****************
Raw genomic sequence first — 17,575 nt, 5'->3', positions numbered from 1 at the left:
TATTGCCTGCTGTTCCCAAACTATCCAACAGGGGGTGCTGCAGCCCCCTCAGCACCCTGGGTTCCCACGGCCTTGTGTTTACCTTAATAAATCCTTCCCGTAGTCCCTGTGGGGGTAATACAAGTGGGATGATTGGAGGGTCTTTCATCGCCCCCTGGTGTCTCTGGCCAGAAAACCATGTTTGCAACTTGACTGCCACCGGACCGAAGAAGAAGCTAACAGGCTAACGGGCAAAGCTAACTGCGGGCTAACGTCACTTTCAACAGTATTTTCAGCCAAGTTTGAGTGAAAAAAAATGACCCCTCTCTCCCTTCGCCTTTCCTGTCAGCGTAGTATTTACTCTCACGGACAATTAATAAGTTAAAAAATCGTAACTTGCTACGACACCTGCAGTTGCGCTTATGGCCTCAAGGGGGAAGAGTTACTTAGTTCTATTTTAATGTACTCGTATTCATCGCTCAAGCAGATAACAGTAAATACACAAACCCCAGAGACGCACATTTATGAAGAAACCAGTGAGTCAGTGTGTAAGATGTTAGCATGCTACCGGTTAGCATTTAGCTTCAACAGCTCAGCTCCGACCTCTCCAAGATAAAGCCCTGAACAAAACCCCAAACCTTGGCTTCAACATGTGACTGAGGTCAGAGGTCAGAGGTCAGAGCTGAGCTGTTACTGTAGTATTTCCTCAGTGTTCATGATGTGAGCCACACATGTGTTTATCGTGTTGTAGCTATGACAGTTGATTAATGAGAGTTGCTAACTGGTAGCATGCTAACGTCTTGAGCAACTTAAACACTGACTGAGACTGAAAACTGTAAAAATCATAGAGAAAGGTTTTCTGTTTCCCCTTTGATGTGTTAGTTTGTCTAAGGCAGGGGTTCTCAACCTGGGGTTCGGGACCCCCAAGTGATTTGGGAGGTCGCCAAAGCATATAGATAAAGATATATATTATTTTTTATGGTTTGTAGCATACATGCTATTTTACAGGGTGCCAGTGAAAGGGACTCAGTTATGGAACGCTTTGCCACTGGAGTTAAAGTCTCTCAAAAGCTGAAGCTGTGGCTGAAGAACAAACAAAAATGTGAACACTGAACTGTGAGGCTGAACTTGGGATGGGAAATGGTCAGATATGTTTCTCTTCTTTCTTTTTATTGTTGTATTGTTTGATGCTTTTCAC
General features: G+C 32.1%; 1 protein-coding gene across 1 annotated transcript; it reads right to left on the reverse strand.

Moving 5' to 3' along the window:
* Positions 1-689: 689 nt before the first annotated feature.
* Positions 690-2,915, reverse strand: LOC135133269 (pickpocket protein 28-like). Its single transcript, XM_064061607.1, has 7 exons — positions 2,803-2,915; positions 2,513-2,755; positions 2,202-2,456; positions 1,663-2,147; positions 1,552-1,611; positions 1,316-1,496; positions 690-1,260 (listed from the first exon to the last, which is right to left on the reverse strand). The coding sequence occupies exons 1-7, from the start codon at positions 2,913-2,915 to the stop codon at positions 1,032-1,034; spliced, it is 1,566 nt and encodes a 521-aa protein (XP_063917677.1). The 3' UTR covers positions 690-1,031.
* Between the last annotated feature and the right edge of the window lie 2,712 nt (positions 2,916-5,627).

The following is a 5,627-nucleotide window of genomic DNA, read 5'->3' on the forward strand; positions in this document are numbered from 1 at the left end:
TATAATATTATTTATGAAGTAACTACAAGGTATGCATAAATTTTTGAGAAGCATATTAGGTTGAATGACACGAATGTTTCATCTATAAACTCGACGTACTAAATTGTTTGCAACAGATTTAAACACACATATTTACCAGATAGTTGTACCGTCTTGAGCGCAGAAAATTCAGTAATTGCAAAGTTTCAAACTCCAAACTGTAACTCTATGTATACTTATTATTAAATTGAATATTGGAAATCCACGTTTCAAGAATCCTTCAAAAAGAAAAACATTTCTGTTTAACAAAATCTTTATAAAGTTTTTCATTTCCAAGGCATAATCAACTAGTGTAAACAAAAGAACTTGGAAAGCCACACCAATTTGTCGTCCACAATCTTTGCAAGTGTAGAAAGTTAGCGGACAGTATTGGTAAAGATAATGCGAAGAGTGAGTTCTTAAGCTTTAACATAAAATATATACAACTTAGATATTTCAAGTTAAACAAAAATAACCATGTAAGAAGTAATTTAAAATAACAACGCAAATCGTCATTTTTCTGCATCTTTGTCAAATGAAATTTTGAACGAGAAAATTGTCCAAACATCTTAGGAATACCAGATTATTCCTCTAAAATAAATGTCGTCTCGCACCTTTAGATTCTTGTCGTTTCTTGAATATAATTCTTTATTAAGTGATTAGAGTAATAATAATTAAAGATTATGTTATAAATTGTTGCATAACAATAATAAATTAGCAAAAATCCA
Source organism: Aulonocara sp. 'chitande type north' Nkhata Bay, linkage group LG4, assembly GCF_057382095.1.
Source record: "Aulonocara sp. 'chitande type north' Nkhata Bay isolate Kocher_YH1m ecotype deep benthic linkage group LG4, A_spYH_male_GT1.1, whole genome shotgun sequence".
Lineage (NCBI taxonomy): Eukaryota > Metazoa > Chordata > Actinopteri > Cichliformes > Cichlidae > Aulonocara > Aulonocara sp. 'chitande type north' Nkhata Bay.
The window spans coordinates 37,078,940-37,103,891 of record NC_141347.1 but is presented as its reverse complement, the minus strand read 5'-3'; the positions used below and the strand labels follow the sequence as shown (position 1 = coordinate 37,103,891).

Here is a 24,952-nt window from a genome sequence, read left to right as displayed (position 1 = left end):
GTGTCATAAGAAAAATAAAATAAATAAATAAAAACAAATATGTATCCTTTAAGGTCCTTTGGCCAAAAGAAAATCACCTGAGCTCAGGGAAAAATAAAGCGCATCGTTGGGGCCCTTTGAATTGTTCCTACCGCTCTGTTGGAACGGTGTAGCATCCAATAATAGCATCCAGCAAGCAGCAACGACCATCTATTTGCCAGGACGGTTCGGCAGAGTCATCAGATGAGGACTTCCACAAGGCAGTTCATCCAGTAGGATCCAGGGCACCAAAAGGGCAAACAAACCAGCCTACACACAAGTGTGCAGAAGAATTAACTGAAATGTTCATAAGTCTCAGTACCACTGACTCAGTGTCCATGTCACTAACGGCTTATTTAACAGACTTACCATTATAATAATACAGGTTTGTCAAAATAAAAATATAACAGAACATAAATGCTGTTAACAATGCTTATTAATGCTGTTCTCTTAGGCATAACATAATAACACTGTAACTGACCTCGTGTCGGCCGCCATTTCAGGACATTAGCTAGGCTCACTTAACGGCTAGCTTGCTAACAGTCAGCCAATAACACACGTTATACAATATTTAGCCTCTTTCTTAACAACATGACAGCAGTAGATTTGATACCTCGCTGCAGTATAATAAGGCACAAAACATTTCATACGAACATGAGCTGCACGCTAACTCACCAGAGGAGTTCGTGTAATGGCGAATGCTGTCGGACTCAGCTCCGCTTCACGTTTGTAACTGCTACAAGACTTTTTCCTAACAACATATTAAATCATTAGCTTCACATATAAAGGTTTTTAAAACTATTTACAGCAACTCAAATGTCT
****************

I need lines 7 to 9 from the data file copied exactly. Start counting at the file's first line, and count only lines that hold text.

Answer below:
* Between the last annotated feature and the right edge of the window lie 2,712 nt (positions 2,916-5,627).

The following is a 5,627-nucleotide window of genomic DNA, read 5'->3' on the forward strand; positions in this document are numbered from 1 at the left end:
TATAATATTATTTATGAAGTAACTACAAGGTATGCATAAATTTTTGAGAAGCATATTAGGTTGAATGACACGAATGTTTCATCTATAAACTCGACGTACTAAATTGTTTGCAACAGATTTAAACACACATATTTACCAGATAGTTGTACCGTCTTGAGCGCAGAAAATTCAGTAATTGCAAAGTTTCAAACTCCAAACTGTAACTCTATGTATACTTATTATTAAATTGAATATTGGAAATCCACGTTTCAAGAATCCTTCAAAAAGAAAAACATTTCTGTTTAACAAAATCTTTATAAAGTTTTTCATTTCCAAGGCATAATCAACTAGTGTAAACAAAAGAACTTGGAAAGCCACACCAATTTGTCGTCCACAATCTTTGCAAGTGTAGAAAGTTAGCGGACAGTATTGGTAAAGATAATGCGAAGAGTGAGTTCTTAAGCTTTAACATAAAATATATACAACTTAGATATTTCAAGTTAAACAAAAATAACCATGTAAGAAGTAATTTAAAATAACAACGCAAATCGTCATTTTTCTGCATCTTTGTCAAATGAAATTTTGAACGAGAAAATTGTCCAAACATCTTAGGAATACCAGATTATTCCTCTAAAATAAATGTCGTCTCGCACCTTTAGATTCTTGTCGTTTCTTGAATATAATTCTTTATTAAGTGATTAGAGTAATAATAATTAAAGATTATGTTATAAATTGTTGCATAACAATAATAAATTAGCAAAAATCCA